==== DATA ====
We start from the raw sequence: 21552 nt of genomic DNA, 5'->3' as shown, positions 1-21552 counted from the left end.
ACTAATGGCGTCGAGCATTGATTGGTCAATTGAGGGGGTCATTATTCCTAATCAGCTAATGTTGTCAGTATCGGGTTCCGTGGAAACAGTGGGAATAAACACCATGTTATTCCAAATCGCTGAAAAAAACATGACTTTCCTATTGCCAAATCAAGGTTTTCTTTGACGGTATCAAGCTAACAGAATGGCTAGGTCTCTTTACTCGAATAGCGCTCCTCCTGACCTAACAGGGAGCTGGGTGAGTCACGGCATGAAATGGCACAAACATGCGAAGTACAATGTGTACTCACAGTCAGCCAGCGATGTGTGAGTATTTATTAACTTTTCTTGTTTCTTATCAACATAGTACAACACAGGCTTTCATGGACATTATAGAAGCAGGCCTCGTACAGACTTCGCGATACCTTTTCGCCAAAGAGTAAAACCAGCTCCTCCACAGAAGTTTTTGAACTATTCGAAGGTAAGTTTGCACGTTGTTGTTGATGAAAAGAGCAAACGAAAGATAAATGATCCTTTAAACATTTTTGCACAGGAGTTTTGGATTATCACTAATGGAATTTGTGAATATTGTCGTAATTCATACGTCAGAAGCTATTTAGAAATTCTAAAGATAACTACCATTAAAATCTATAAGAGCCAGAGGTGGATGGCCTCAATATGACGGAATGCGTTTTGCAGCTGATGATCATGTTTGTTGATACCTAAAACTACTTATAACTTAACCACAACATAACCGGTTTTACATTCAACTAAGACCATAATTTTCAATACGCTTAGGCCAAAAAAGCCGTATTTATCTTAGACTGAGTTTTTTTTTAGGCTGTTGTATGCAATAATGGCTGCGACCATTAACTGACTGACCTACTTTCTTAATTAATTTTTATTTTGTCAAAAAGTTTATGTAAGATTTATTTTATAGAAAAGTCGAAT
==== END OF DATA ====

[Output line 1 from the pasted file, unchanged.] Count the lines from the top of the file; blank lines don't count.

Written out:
We start from the raw sequence: 21552 nt of genomic DNA, 5'->3' as shown, positions 1-21552 counted from the left end.